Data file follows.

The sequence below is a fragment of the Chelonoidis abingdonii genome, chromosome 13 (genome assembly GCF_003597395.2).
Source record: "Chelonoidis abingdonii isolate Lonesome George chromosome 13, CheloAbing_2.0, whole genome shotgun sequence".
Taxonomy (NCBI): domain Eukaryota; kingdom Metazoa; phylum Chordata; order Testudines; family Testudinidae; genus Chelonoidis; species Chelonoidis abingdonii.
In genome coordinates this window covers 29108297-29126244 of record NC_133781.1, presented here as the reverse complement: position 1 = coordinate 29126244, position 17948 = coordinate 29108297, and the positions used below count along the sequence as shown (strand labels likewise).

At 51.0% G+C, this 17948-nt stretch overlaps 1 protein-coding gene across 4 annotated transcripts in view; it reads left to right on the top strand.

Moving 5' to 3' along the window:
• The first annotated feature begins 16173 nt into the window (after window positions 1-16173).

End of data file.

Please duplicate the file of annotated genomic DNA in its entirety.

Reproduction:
The sequence below is a fragment of the Chelonoidis abingdonii genome, chromosome 13 (genome assembly GCF_003597395.2).
Source record: "Chelonoidis abingdonii isolate Lonesome George chromosome 13, CheloAbing_2.0, whole genome shotgun sequence".
Taxonomy (NCBI): domain Eukaryota; kingdom Metazoa; phylum Chordata; order Testudines; family Testudinidae; genus Chelonoidis; species Chelonoidis abingdonii.
In genome coordinates this window covers 29108297-29126244 of record NC_133781.1, presented here as the reverse complement: position 1 = coordinate 29126244, position 17948 = coordinate 29108297, and the positions used below count along the sequence as shown (strand labels likewise).

At 51.0% G+C, this 17948-nt stretch overlaps 1 protein-coding gene across 4 annotated transcripts in view; it reads left to right on the top strand.

Moving 5' to 3' along the window:
• The first annotated feature begins 16173 nt into the window (after window positions 1-16173).